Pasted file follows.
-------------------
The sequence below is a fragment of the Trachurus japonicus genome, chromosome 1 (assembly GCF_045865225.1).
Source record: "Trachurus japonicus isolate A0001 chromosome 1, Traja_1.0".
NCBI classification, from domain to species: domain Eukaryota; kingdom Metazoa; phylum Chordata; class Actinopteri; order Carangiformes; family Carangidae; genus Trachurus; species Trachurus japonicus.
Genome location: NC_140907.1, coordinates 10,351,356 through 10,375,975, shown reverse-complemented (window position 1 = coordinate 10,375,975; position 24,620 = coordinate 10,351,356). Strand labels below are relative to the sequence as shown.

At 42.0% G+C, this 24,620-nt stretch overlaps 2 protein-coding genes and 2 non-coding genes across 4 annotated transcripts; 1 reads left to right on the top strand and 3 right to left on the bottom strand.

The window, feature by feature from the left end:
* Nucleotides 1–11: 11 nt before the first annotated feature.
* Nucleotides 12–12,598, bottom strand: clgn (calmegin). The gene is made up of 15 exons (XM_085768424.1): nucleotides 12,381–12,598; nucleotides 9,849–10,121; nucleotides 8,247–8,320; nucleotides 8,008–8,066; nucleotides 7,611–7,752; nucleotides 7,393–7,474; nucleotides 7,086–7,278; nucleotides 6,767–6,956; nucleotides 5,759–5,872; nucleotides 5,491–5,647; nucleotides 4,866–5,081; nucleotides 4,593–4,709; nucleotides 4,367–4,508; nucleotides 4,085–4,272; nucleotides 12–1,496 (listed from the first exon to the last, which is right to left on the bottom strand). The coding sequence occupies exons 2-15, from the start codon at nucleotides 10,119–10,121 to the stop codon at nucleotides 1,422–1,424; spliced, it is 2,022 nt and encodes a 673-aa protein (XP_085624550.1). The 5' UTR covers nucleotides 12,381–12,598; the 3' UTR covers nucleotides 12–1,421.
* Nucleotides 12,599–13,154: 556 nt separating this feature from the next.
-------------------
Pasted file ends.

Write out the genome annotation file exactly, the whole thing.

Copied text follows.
The sequence below is a fragment of the Trachurus japonicus genome, chromosome 1 (assembly GCF_045865225.1).
Source record: "Trachurus japonicus isolate A0001 chromosome 1, Traja_1.0".
NCBI classification, from domain to species: domain Eukaryota; kingdom Metazoa; phylum Chordata; class Actinopteri; order Carangiformes; family Carangidae; genus Trachurus; species Trachurus japonicus.
Genome location: NC_140907.1, coordinates 10,351,356 through 10,375,975, shown reverse-complemented (window position 1 = coordinate 10,375,975; position 24,620 = coordinate 10,351,356). Strand labels below are relative to the sequence as shown.

At 42.0% G+C, this 24,620-nt stretch overlaps 2 protein-coding genes and 2 non-coding genes across 4 annotated transcripts; 1 reads left to right on the top strand and 3 right to left on the bottom strand.

The window, feature by feature from the left end:
* Nucleotides 1–11: 11 nt before the first annotated feature.
* Nucleotides 12–12,598, bottom strand: clgn (calmegin). The gene is made up of 15 exons (XM_085768424.1): nucleotides 12,381–12,598; nucleotides 9,849–10,121; nucleotides 8,247–8,320; nucleotides 8,008–8,066; nucleotides 7,611–7,752; nucleotides 7,393–7,474; nucleotides 7,086–7,278; nucleotides 6,767–6,956; nucleotides 5,759–5,872; nucleotides 5,491–5,647; nucleotides 4,866–5,081; nucleotides 4,593–4,709; nucleotides 4,367–4,508; nucleotides 4,085–4,272; nucleotides 12–1,496 (listed from the first exon to the last, which is right to left on the bottom strand). The coding sequence occupies exons 2-15, from the start codon at nucleotides 10,119–10,121 to the stop codon at nucleotides 1,422–1,424; spliced, it is 2,022 nt and encodes a 673-aa protein (XP_085624550.1). The 5' UTR covers nucleotides 12,381–12,598; the 3' UTR covers nucleotides 12–1,421.
* Nucleotides 12,599–13,154: 556 nt separating this feature from the next.